In the spirit of Labor Day, I paid tribute to all the hard work I’ve put into building this blog by, well, working on the blog some more! And all that hard work got me thinking… this entrepreneur business is NO JOKE. Since I began, I have undoubtedly made sacrifices. I have spent less time out with friends, turned down other, more financially secure jobs, spent less quality time with my husband and all but relinquished my couch time to just chill out.
I was, admittedly, exhausted and jaded when I fatefully hopped onto my business guru, Hilary Rushford’s Periscope broadcast, entitled: 22 Lessons for Your 1st Year in Business. Among her many nuggets of wisdom, was Lesson #18, “Accept that you will have to make sacrifices, especially in relationships.” Now, I have heard this before, but it took a whole new meaning when she made this analogy:
“Your friends would understand if you couldn’t make brunch because you were training for the Olympics, right?” –Hilary Rushford
This was a major “Aha moment” for me, because that is EXACTLY the weight I am trying to convey when I tell people that I am starting my own business. Being an entrepreneur may sound fancy and fun but it is not for everyone. This is why I am at a loss for words when people comment on my “cute side project” or ask if I’m “just seeing where it takes me”. Now I know what I’ll say. I am training for the mother effing Olympics.
This analogy is perfect for 6 reasons:
1. Training for the Olympics is IMPORTANT. You would get it if your friend told you they couldn’t come out partying because they were busy training for the Olympics, right? That’s because you understand that striving to be an Olympian is a valuable goal. Well, the same goes for your business!! You should not feel guilty for having to prioritize your business. You are building the foundation for your future and if you want to be a successful CEO in today’s entrepreneurial world, it has to be your TOP priority.
2. Training for the Olympics is EXCRUCIATINGLY HARD WORK. If you want to be an entrepreneur you are going to have to develop and hone a work ethic comparable to that of an Olympian. The Internet has changed the landscape, bringing the dream of opening a business to anyone with a computer. Translation? You’ve got some major competition. So if you really want to be successful, you are going to have to work harder and smarter than all the millions of people who can also create a website and a LLC. If you’re not interested in making this sacrifice, it’s OK! If I’m being honest, most people aren’t willing. There are plenty of careers that will suit you, but being an entrepreneur is not one of them.
3. Training for the Olympics is LONELY. Unless your brand new business starts with a large team (rare), you are likely to be spending lots of time on your own. Whether it’s waking up earlier to get your laundry out of the way, or staying home instead of going to a party so you can edit your webinar for the 45th time, it’s time well spent. You may lose friends, but the ones that really matter will stick it out with you. You know why? Because you are training for the goddamn Olympics, that’s why!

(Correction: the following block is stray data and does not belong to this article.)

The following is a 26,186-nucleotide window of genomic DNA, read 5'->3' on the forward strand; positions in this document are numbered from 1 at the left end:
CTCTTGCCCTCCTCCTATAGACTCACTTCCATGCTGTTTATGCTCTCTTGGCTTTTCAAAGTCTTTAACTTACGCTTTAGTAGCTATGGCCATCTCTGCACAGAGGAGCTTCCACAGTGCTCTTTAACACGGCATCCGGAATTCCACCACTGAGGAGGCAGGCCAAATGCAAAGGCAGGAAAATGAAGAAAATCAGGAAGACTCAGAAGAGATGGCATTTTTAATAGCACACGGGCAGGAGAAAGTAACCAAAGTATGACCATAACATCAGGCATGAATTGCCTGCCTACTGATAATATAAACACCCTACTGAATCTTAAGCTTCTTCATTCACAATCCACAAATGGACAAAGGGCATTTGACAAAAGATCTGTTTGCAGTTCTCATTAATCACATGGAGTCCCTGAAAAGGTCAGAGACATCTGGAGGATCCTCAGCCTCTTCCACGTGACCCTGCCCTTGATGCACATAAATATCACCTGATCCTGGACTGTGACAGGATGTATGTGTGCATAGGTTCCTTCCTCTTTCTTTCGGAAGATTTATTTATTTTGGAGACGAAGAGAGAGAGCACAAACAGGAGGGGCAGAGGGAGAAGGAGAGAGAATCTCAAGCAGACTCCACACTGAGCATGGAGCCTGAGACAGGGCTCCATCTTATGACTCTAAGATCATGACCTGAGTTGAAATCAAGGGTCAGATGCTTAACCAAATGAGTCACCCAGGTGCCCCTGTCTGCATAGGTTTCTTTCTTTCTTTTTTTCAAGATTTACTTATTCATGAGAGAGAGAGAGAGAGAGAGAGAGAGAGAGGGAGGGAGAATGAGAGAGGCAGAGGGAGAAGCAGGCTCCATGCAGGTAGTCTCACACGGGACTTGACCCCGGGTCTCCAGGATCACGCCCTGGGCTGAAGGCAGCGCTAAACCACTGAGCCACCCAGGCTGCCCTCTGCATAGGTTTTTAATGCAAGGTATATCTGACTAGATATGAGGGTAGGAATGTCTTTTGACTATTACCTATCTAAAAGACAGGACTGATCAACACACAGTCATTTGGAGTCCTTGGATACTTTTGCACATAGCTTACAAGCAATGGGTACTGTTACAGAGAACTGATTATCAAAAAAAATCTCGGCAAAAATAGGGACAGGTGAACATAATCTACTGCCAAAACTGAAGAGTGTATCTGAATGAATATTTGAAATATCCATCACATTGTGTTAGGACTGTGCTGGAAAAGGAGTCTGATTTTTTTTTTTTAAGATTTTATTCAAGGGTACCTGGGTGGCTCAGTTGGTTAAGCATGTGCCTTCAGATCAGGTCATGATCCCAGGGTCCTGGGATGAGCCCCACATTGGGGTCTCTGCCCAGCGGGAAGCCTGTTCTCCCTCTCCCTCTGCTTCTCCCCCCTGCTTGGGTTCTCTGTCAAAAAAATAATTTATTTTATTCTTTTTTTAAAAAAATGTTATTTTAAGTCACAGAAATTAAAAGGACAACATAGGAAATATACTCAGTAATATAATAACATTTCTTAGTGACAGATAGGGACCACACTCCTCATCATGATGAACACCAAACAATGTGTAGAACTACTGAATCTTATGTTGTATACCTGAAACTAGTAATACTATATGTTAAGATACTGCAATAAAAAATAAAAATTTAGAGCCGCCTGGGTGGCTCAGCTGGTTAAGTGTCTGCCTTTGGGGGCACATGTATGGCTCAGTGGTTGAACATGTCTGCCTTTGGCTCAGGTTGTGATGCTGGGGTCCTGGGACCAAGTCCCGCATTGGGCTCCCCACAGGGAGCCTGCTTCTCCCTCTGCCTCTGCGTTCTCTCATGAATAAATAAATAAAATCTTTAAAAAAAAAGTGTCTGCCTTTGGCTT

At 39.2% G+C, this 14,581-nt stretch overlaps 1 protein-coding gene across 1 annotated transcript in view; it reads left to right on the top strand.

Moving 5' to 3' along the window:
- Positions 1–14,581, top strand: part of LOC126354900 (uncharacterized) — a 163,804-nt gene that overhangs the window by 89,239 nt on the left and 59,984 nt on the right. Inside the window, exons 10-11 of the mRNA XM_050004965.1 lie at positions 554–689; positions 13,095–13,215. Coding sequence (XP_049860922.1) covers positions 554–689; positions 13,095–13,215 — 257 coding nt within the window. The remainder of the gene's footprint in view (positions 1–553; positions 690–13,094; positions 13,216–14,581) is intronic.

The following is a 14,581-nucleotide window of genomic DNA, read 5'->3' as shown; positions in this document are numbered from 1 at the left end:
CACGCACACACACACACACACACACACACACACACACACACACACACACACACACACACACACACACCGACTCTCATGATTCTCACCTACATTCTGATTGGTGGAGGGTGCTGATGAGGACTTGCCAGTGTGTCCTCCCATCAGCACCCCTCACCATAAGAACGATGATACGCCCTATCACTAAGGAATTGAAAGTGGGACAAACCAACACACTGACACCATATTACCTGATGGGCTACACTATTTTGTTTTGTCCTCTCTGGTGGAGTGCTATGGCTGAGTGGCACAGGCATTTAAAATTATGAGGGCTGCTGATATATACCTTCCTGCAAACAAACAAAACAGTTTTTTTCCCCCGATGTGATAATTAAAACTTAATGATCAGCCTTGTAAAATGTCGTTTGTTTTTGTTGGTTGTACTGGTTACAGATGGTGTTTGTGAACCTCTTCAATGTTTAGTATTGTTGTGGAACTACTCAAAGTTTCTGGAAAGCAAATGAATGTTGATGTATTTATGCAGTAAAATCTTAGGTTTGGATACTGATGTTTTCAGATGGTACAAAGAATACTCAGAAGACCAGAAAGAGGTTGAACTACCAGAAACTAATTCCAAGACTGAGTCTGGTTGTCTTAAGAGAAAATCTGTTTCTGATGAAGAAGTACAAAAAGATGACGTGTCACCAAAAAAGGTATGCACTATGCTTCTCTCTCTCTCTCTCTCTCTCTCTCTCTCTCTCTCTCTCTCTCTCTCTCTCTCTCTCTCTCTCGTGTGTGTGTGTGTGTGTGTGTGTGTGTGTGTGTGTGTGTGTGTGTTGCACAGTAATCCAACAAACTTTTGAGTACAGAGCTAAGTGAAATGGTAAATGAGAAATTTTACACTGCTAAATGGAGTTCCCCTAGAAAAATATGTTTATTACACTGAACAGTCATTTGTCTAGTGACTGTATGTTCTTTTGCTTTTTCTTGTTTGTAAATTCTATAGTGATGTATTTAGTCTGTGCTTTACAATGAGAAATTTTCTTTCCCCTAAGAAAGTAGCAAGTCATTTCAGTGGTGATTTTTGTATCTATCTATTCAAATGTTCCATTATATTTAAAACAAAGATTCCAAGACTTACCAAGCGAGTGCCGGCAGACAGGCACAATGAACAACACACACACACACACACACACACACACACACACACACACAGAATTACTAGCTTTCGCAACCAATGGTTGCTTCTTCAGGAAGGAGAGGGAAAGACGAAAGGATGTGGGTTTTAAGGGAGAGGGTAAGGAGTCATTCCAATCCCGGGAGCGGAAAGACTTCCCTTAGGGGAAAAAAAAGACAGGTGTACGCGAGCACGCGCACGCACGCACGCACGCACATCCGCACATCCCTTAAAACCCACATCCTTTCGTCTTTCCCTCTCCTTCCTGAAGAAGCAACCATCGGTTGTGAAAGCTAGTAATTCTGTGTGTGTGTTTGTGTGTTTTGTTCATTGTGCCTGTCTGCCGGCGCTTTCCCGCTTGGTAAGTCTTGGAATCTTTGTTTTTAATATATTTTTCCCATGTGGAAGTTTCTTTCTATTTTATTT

4. Training for the Olympics is not a part-time gig. You cannot train on Monday, Wednesday & Friday, or take a week off for vacation every few months and expect the results to come to you. Have you ever thought, “Wow, I really envy Michael Phelps.”? When did you think that? 2006? Before he had ever competed in the Olympics or won any medals? Probably not. Would you trade places with him on Christmas? Or his birthday? Because I can pretty much guarantee that he doesn’t take those days off to relax. If you want to succeed as an entrepreneur you CANNOT half ass it. If you are half-assing your start-up, you are wasting your time. If you are not honest with yourself about your efforts, your results will end up speaking the truth for you. It sounds harsh, and that’s because it is. Happiness comes in all shapes and sizes and I’m here to warn you that in the case of starting your own business, happiness looks a lot like hard work and dedication.
5. Training for the Olympics is NOT GLAMOROUS. I used to work at a big corporate company where we had motivational speakers come quarterly to rev us up about our mundane jobs. One time, we had swimmer and Olympic Gold Medalist, Cristina Teuscher, speak about her training. She preached about how she woke up at 4:30am every morning, went to bed at 8:30pm every night, and never broke from her rigorous training. I’m not going to sugar coat it. It sounded awful, and even though I admired her tenacity, I did not envy her. Still, I could sense the excitement in her voice when she recalled her daily routine. How did she do endure the torture!? I didn’t get it. She explained that when you are training you focus on one thing, and one thing only, your goal of competing (or WINNING!). Now I get it, because my day to day is NOT glamorous, but when I think about the life that I want to create through my business, I can convince myself to push harder. I picture my metaphorical medals because I know that in the end…
6. Training for the Olympics is WORTH IT. If you have found that perfect path for you, the 4-way intersection between What You Are Good AT, What You Love Doing, What the World Needs, and What You Can Be Paid For, and you are willing to put in enough effort to translate that into a successful business, it will be worth it. In fact, if you are able to discover that niche for yourself, I bet you won’t be able to dream of anything else. Just know that when you are going for the gold, you will have to make sacrifices. But if it’s truly your passion, it will all be worth it.
I advise that if you really want to be an entrepreneur, you start by asking yourself this: What sacrifices will my business force me to make, and is the price of making those sacrifices worth the Gold Medal? Well, is it?
Do you agree or disagree? Comment below!